Honeymoon or hangover? How election outcomes produce emotional shifts to winning candidate smiles

Patrick A. Stewart, Carl Senior, Erik P. Bucy

Research output: Contribution to journalArticlepeer-review


Presidential elections are emotion-laden affairs felt psychologically by both competitors and followers. The emotional fallout of losing competitive contests has been documented in the literature but little research has considered the change in affect among political followers in the aftermath of an unsuccessful election. This study examines changes in self-reported happiness, anger, and distress to different smile types expressed by Barack Obama and Mitt Romney, measured immediately prior to and again following the 2012 presidential election. A panel of online respondents (N = 214) were shown four video clips featuring different smile types from each candidate before and after the election. Obama's clips featured an amusement and controlled-amusement smile, while Romney's featured a posed and contempt smiles. Findings revealed significant differences in self-reported emotional response to Obama. Followers of Obama reported an increase in happiness when shown examples of the president's smile after the election but no change in response to Romney's smiles. However, Romney's followers reported a significant increase in anger and distress towards Obama's smiles post-election, but minimal change to their own candidate. Election outcomes not only determine office holders; they also produce emotional shifts in the electorate that are most responsive to the electoral victor.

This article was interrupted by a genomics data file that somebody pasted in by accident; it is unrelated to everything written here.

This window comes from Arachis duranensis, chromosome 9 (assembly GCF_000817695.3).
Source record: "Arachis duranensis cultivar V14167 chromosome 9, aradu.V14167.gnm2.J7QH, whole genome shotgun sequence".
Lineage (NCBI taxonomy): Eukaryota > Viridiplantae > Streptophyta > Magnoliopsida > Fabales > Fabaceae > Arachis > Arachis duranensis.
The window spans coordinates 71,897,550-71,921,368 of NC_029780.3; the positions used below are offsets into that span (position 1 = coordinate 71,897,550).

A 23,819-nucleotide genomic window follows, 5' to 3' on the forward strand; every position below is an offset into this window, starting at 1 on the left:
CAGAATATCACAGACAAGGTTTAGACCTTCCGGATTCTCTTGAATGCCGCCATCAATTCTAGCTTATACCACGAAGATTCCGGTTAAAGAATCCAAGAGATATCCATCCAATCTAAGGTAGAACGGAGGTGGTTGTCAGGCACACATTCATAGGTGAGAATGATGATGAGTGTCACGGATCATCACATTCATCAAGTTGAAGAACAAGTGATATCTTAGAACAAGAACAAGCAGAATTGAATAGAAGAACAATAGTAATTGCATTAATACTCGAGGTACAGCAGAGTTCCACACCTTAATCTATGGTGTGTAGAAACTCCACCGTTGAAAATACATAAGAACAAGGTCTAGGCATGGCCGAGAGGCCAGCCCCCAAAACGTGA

Original languageEnglish
Article number109599
JournalPersonality and Individual Differences
Early online date13 Sept 2019
Publication statusPublished - 1 Jan 2020


  • Consensual losers
  • Emotional response
  • Facial displays
  • Followers
  • Individual differences
  • Leadership
  • Losing
  • Presidential elections
  • Smiles
  • Winning


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